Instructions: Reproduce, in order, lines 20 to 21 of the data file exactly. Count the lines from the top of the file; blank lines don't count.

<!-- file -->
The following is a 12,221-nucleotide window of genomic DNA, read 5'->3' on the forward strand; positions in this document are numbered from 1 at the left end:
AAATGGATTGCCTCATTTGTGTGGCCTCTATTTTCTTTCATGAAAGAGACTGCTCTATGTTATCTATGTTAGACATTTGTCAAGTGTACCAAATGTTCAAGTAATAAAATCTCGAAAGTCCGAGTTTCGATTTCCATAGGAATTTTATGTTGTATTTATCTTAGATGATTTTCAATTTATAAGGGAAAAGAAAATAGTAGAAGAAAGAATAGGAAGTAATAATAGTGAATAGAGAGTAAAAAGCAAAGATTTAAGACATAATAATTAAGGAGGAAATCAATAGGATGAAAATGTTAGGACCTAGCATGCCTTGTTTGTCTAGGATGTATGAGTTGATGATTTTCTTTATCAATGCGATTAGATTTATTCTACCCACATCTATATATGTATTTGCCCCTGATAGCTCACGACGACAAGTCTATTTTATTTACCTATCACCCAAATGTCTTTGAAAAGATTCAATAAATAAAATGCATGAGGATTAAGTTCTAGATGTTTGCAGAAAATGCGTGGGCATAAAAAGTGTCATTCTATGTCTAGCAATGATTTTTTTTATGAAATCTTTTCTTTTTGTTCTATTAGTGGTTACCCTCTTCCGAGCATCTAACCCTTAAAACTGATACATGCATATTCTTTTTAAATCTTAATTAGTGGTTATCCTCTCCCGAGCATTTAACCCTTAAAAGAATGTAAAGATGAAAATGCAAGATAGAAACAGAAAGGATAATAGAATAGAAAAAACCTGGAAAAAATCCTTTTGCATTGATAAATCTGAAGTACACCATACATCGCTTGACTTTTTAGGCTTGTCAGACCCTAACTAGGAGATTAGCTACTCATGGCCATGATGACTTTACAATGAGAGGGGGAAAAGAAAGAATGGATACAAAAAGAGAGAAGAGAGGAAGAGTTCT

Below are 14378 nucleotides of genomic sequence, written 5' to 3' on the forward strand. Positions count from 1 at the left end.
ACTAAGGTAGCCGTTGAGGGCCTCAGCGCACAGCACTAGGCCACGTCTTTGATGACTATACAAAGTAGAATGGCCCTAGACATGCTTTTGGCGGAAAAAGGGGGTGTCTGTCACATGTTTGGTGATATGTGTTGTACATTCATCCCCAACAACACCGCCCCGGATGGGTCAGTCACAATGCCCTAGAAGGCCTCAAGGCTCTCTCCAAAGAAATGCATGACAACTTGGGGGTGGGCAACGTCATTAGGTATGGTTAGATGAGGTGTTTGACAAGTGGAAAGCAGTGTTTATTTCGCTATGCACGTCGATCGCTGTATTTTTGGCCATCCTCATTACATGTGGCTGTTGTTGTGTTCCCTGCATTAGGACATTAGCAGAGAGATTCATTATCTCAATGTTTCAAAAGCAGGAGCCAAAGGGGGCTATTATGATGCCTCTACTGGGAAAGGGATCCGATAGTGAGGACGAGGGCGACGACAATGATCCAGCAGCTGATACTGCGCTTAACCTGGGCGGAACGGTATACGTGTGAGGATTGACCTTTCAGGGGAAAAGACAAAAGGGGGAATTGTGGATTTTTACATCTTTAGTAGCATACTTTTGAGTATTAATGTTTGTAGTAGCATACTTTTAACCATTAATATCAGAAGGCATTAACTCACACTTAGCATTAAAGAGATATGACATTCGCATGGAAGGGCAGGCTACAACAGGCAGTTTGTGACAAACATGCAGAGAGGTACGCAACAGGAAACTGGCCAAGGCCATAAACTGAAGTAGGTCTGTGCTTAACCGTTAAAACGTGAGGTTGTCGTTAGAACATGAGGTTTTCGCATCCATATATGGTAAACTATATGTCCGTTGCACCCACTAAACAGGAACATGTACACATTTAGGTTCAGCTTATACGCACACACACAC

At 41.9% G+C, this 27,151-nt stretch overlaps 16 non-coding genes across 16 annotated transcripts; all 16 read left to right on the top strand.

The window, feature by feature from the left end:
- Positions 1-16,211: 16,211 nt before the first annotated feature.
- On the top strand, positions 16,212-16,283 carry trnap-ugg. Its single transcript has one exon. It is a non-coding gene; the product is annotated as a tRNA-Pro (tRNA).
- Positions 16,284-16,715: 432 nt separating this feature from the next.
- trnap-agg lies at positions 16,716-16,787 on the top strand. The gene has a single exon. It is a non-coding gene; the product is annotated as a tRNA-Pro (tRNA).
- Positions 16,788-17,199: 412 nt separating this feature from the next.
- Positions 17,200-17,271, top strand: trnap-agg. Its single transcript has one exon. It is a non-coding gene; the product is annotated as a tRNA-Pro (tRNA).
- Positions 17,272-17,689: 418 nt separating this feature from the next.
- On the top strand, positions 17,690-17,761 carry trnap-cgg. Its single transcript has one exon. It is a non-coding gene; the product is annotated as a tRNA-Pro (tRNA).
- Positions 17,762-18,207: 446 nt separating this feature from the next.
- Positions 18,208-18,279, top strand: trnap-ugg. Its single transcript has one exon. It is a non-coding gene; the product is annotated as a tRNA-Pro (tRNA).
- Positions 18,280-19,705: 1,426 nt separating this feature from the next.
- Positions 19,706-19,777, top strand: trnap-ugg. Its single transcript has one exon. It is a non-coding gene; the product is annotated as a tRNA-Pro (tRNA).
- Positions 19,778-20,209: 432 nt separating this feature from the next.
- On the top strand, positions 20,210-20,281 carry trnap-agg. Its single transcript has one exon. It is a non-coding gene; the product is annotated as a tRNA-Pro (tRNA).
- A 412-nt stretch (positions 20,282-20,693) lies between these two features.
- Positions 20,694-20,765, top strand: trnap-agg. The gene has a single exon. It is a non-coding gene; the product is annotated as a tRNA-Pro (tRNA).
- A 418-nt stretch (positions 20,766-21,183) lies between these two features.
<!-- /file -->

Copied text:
- On the top strand, positions 20,210-20,281 carry trnap-agg. Its single transcript has one exon. It is a non-coding gene; the product is annotated as a tRNA-Pro (tRNA).
- A 412-nt stretch (positions 20,282-20,693) lies between these two features.